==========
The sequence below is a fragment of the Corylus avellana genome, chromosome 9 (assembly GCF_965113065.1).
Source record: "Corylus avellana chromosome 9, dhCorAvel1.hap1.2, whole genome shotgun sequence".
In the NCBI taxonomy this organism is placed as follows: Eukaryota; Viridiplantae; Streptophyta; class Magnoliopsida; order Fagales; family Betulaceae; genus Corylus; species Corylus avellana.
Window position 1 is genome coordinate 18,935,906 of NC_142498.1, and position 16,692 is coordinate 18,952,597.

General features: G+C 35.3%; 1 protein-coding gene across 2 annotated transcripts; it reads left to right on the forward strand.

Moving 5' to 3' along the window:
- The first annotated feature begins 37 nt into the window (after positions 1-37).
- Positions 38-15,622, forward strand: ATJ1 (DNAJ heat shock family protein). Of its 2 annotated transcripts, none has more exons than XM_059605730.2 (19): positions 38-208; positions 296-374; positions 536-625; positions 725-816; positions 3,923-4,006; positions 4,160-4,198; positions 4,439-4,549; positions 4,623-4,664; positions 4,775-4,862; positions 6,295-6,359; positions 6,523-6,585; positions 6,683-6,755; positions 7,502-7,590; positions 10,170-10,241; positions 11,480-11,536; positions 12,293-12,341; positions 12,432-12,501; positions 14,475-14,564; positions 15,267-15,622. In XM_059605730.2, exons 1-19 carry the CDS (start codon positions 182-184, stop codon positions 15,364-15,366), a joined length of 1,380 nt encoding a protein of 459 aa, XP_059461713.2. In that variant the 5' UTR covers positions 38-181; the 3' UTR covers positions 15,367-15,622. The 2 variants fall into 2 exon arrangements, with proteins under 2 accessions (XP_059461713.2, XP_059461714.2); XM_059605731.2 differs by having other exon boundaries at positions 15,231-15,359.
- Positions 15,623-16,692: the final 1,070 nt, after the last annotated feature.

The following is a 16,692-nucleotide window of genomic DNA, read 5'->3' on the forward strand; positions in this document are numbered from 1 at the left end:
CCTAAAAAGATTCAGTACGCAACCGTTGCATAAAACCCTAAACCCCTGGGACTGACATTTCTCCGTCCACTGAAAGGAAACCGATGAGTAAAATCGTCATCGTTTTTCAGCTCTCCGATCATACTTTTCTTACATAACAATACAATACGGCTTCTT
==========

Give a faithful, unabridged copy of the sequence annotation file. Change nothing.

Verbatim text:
The sequence below is a fragment of the Corylus avellana genome, chromosome 9 (assembly GCF_965113065.1).
Source record: "Corylus avellana chromosome 9, dhCorAvel1.hap1.2, whole genome shotgun sequence".
In the NCBI taxonomy this organism is placed as follows: Eukaryota; Viridiplantae; Streptophyta; class Magnoliopsida; order Fagales; family Betulaceae; genus Corylus; species Corylus avellana.
Window position 1 is genome coordinate 18,935,906 of NC_142498.1, and position 16,692 is coordinate 18,952,597.

General features: G+C 35.3%; 1 protein-coding gene across 2 annotated transcripts; it reads left to right on the forward strand.

Moving 5' to 3' along the window:
- The first annotated feature begins 37 nt into the window (after positions 1-37).
- Positions 38-15,622, forward strand: ATJ1 (DNAJ heat shock family protein). Of its 2 annotated transcripts, none has more exons than XM_059605730.2 (19): positions 38-208; positions 296-374; positions 536-625; positions 725-816; positions 3,923-4,006; positions 4,160-4,198; positions 4,439-4,549; positions 4,623-4,664; positions 4,775-4,862; positions 6,295-6,359; positions 6,523-6,585; positions 6,683-6,755; positions 7,502-7,590; positions 10,170-10,241; positions 11,480-11,536; positions 12,293-12,341; positions 12,432-12,501; positions 14,475-14,564; positions 15,267-15,622. In XM_059605730.2, exons 1-19 carry the CDS (start codon positions 182-184, stop codon positions 15,364-15,366), a joined length of 1,380 nt encoding a protein of 459 aa, XP_059461713.2. In that variant the 5' UTR covers positions 38-181; the 3' UTR covers positions 15,367-15,622. The 2 variants fall into 2 exon arrangements, with proteins under 2 accessions (XP_059461713.2, XP_059461714.2); XM_059605731.2 differs by having other exon boundaries at positions 15,231-15,359.
- Positions 15,623-16,692: the final 1,070 nt, after the last annotated feature.

The following is a 16,692-nucleotide window of genomic DNA, read 5'->3' on the forward strand; positions in this document are numbered from 1 at the left end:
CCTAAAAAGATTCAGTACGCAACCGTTGCATAAAACCCTAAACCCCTGGGACTGACATTTCTCCGTCCACTGAAAGGAAACCGATGAGTAAAATCGTCATCGTTTTTCAGCTCTCCGATCATACTTTTCTTACATAACAATACAATACGGCTTCTT